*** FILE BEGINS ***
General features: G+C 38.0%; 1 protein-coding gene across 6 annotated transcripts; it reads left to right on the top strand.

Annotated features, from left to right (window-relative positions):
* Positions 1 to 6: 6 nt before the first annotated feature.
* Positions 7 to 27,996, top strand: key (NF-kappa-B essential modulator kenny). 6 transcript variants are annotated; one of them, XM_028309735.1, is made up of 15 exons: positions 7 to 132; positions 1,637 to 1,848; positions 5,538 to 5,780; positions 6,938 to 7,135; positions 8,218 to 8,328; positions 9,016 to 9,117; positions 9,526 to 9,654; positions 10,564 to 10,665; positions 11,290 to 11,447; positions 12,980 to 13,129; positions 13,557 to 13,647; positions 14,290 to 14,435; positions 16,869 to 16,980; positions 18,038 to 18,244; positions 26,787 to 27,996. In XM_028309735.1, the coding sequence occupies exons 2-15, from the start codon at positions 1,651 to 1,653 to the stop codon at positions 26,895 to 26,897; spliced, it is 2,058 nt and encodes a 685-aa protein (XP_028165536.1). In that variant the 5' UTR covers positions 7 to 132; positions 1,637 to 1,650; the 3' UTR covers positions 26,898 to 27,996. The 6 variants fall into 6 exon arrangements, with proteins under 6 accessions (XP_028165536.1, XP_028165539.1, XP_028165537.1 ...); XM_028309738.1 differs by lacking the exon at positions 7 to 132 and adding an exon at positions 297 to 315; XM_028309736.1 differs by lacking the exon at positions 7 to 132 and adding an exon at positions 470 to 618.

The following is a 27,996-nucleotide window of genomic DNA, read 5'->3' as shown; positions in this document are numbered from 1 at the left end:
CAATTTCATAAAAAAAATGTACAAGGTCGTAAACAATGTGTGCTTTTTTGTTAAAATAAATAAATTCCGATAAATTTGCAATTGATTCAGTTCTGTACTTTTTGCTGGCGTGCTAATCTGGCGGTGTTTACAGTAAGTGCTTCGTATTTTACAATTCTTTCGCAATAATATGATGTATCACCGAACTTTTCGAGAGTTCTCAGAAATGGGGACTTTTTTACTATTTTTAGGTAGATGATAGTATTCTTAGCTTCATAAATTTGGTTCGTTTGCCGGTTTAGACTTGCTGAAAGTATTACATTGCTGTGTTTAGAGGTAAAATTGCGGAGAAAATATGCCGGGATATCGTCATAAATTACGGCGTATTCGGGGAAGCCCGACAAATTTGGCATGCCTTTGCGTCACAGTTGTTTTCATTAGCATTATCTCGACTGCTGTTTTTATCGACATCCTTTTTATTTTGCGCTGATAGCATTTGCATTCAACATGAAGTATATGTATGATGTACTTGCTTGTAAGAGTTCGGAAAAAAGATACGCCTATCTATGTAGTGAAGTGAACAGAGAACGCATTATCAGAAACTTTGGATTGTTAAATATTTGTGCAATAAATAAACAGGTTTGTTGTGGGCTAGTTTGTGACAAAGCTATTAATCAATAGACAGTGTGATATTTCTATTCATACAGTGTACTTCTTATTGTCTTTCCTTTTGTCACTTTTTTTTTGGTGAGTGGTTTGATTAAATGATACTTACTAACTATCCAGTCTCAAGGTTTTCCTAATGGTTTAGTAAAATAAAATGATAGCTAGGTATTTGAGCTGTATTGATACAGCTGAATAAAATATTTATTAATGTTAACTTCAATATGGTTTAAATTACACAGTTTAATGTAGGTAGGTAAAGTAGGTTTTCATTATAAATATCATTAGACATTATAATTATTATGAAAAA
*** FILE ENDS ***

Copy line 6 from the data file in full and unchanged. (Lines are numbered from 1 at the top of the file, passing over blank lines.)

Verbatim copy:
CAATTTCATAAAAAAAATGTACAAGGTCGTAAACAATGTGTGCTTTTTTGTTAAAATAAATAAATTCCGATAAATTTGCAATTGATTCAGTTCTGTACTTTTTGCTGGCGTGCTAATCTGGCGGTGTTTACAGTAAGTGCTTCGTATTTTACAATTCTTTCGCAATAATATGATGTATCACCGAACTTTTCGAGAGTTCTCAGAAATGGGGACTTTTTTACTATTTTTAGGTAGATGATAGTATTCTTAGCTTCATAAATTTGGTTCGTTTGCCGGTTTAGACTTGCTGAAAGTATTACATTGCTGTGTTTAGAGGTAAAATTGCGGAGAAAATATGCCGGGATATCGTCATAAATTACGGCGTATTCGGGGAAGCCCGACAAATTTGGCATGCCTTTGCGTCACAGTTGTTTTCATTAGCATTATCTCGACTGCTGTTTTTATCGACATCCTTTTTATTTTGCGCTGATAGCATTTGCATTCAACATGAAGTATATGTATGATGTACTTGCTTGTAAGAGTTCGGAAAAAAGATACGCCTATCTATGTAGTGAAGTGAACAGAGAACGCATTATCAGAAACTTTGGATTGTTAAATATTTGTGCAATAAATAAACAGGTTTGTTGTGGGCTAGTTTGTGACAAAGCTATTAATCAATAGACAGTGTGATATTTCTATTCATACAGTGTACTTCTTATTGTCTTTCCTTTTGTCACTTTTTTTTTGGTGAGTGGTTTGATTAAATGATACTTACTAACTATCCAGTCTCAAGGTTTTCCTAATGGTTTAGTAAAATAAAATGATAGCTAGGTATTTGAGCTGTATTGATACAGCTGAATAAAATATTTATTAATGTTAACTTCAATATGGTTTAAATTACACAGTTTAATGTAGGTAGGTAAAGTAGGTTTTCATTATAAATATCATTAGACATTATAATTATTATGAAAAA